Branding Experts to Airbnb: Ride the 'Vagina Logo' Buzz

Accidental Rorschach test may be genius

The new Airbnb logo.

What appeared to be a run-of-the-mill rebranding story yesterday with Airbnb has taken a strange turn toward either memories of elementary school anatomy/sex-ed class or pre-Giuliani Times Square. Indeed, the Internet had a lot of fun with what the two b's in the brand might actually stand for.

The digital home renting service unveiled a new logo called Belo on Wednesday that generated considerable blogosphere chatter around whether the mark looked like female or male private parts. (Vagina, though, seems to be the prevailing choice.) More than likely, that's not what Airbnb intended.

What's more, jumped on the often-humorous development by starting an Airbnb logo redesign contest with a $500 prize. At the time of this posting, 630 submissions had been turned in. And original Web series It Could Be Worse has purchased Promoted Tweets around the "Airbnb vagina" phrase.

San Francisco-based Airbnb declined to comment on the brouhaha. So Adweek asked branding experts what the tech player should do next.

"You know what they say, beauty/filth is in the mind of the beholder," said Robert Passikoff, psychologist and founder of the Brand Keys. "As to re-design, I’d suggest not to. Whether it’s balls, a butt, breasts, or a vagina, it’s their logo [that] seems extendable. And it’s doing exactly what a logo is supposed to do—get attention and identify a company."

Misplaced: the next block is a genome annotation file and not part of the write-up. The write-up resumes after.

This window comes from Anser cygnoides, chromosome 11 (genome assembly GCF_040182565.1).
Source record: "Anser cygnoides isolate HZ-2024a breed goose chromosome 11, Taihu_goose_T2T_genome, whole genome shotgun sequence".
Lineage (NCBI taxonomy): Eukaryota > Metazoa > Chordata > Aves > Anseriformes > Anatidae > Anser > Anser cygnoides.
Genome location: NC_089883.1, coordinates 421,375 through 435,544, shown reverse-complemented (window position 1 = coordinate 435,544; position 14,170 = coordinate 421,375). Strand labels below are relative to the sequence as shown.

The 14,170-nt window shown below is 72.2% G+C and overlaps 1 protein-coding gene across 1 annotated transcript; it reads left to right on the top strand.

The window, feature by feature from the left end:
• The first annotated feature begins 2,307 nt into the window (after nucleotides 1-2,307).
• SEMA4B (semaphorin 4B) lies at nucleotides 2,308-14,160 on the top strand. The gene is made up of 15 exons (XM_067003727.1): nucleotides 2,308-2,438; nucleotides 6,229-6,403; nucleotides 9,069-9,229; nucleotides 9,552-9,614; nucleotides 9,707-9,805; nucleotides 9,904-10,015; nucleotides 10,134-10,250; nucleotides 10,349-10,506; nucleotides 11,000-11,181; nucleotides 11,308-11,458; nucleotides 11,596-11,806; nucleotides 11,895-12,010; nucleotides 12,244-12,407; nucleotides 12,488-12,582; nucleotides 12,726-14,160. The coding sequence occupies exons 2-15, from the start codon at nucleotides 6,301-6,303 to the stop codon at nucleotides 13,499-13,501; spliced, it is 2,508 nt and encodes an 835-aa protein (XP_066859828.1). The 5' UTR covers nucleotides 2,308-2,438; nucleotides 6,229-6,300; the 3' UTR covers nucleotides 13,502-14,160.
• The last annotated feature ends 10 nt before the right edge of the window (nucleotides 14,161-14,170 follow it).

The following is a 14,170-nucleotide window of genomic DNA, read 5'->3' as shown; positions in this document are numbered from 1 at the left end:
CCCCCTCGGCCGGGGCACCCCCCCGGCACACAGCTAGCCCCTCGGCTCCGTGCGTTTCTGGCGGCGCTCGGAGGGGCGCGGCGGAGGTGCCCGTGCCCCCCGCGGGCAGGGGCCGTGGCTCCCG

Ben Hordell, partner, DXagency, added: "The question of whether the logo is sexual or not is the beauty of Airbnb’s redesign. They serve a global community from all walks of life, and at the core of their brand is a sense of fun, adventure and even promiscuity. I initially saw the letter 'A.' But after more exploration, I saw all sorts of human anatomy."

Well, should Airbnb redesign—again?

"Absolutely not," Hordell said. "The world is talking about the brand. What more can you ask for? People will seek out the true meaning and story behind the logo and the brand."

Sam Becker, creative director at Brand Union, had a more nuanced reaction to Airbnb's situation.

"There are a million ways to handle something like this badly," he said. "Ignore it, and you’ll appear out of touch. Deny it, and you’ll alienate yourselves from your community, adding fuel to the fire. So far, Airbnb has done an excellent job responding to these observations with lighthearted acknowledgement. They’ve also continued to back the brand with confidence. Showing any weakness at this point would be tantamount to giving up. Once past this logo adolescence, the mark will have a chance to stand for everything Airbnb and its customers want it to."

Becker also mentioned how Airbnb was temporarily embroiled on Wednesday in a controversy about whether it had stolen its new logo from Automation Anywhere, a small tech player. But the two companies quickly put that notion to rest with a joint statement.

Meanwhile, logo-gate has created plenty of comedians.

"This is like the story of the psychiatrist giving a patient an ink blot test," Passikoff from Brand Keys said. "Every time the [doctor] shows the patient another blot, the patient tells the doctors it portrays some sexual act. The [doctor] finally says, 'Everything seems to remind you of sex.' And the patient says, 'What do you mean? You're the one with the dirty pictures!'"

Check out several of the more clever reactions from Twitter users below. To be clear, the first one is a fictitious creation—TechCrunch did not post such an article.

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